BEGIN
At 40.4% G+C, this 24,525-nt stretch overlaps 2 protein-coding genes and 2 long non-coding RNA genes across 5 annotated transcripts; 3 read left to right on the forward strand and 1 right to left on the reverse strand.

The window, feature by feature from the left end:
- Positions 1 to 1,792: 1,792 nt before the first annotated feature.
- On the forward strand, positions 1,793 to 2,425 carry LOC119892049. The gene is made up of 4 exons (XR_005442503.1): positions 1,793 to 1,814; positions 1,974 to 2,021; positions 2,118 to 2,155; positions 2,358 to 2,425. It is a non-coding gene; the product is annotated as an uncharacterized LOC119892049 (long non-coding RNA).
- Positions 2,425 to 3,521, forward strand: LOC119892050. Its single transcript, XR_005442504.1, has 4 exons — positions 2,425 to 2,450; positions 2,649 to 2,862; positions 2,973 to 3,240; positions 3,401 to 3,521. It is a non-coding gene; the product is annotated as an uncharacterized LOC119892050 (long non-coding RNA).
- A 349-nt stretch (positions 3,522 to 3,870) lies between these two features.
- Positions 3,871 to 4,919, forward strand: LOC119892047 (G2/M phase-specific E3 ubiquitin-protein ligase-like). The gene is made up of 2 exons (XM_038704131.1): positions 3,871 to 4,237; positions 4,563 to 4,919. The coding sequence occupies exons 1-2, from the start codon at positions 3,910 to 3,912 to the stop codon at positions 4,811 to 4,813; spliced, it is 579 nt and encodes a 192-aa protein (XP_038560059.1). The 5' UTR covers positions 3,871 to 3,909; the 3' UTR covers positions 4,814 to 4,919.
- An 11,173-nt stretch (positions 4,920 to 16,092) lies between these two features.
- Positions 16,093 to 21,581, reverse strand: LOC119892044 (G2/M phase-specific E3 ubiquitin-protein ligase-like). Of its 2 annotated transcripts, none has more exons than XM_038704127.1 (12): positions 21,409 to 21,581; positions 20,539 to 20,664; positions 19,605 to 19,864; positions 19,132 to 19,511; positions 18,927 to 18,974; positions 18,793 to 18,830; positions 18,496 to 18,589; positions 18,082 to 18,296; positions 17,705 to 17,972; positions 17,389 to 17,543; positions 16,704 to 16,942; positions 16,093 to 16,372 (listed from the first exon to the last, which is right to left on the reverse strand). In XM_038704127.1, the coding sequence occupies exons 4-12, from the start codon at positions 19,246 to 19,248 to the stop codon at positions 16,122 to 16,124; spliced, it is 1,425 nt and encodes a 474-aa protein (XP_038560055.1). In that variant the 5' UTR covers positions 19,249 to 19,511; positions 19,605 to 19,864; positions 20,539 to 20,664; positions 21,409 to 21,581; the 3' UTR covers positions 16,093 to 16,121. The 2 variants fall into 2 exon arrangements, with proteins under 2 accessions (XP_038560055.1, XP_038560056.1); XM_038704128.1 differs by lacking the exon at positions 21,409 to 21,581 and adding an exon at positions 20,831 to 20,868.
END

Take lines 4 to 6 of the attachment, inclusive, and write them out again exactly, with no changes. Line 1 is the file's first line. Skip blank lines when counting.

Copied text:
- On the forward strand, positions 1,793 to 2,425 carry LOC119892049. The gene is made up of 4 exons (XR_005442503.1): positions 1,793 to 1,814; positions 1,974 to 2,021; positions 2,118 to 2,155; positions 2,358 to 2,425. It is a non-coding gene; the product is annotated as an uncharacterized LOC119892049 (long non-coding RNA).
- Positions 2,425 to 3,521, forward strand: LOC119892050. Its single transcript, XR_005442504.1, has 4 exons — positions 2,425 to 2,450; positions 2,649 to 2,862; positions 2,973 to 3,240; positions 3,401 to 3,521. It is a non-coding gene; the product is annotated as an uncharacterized LOC119892050 (long non-coding RNA).
- A 349-nt stretch (positions 3,522 to 3,870) lies between these two features.